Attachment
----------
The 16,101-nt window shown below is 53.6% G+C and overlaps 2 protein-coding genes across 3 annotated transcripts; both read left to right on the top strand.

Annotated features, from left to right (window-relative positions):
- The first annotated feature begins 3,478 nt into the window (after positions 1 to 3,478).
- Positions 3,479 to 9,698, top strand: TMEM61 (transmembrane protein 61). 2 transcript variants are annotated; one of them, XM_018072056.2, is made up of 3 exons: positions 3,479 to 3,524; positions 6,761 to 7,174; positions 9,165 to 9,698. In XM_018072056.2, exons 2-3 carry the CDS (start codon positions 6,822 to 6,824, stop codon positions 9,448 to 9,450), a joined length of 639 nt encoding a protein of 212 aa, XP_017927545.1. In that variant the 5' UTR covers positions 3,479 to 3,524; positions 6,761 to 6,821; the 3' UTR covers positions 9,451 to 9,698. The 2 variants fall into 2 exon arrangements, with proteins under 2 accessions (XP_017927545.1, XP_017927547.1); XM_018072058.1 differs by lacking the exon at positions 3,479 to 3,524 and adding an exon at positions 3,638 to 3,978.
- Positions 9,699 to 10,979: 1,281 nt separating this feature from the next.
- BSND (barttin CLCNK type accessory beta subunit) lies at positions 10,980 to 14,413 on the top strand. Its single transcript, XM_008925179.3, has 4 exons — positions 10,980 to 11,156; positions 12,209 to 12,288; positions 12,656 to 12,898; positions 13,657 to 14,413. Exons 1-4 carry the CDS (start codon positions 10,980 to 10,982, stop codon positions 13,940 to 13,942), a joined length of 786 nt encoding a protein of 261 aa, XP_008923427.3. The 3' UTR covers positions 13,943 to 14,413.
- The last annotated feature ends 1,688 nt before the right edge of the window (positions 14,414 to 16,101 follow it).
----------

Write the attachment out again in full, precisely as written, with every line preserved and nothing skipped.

The 16,101-nt window shown below is 53.6% G+C and overlaps 2 protein-coding genes across 3 annotated transcripts; both read left to right on the top strand.

Annotated features, from left to right (window-relative positions):
- The first annotated feature begins 3,478 nt into the window (after positions 1 to 3,478).
- Positions 3,479 to 9,698, top strand: TMEM61 (transmembrane protein 61). 2 transcript variants are annotated; one of them, XM_018072056.2, is made up of 3 exons: positions 3,479 to 3,524; positions 6,761 to 7,174; positions 9,165 to 9,698. In XM_018072056.2, exons 2-3 carry the CDS (start codon positions 6,822 to 6,824, stop codon positions 9,448 to 9,450), a joined length of 639 nt encoding a protein of 212 aa, XP_017927545.1. In that variant the 5' UTR covers positions 3,479 to 3,524; positions 6,761 to 6,821; the 3' UTR covers positions 9,451 to 9,698. The 2 variants fall into 2 exon arrangements, with proteins under 2 accessions (XP_017927545.1, XP_017927547.1); XM_018072058.1 differs by lacking the exon at positions 3,479 to 3,524 and adding an exon at positions 3,638 to 3,978.
- Positions 9,699 to 10,979: 1,281 nt separating this feature from the next.
- BSND (barttin CLCNK type accessory beta subunit) lies at positions 10,980 to 14,413 on the top strand. Its single transcript, XM_008925179.3, has 4 exons — positions 10,980 to 11,156; positions 12,209 to 12,288; positions 12,656 to 12,898; positions 13,657 to 14,413. Exons 1-4 carry the CDS (start codon positions 10,980 to 10,982, stop codon positions 13,940 to 13,942), a joined length of 786 nt encoding a protein of 261 aa, XP_008923427.3. The 3' UTR covers positions 13,943 to 14,413.
- The last annotated feature ends 1,688 nt before the right edge of the window (positions 14,414 to 16,101 follow it).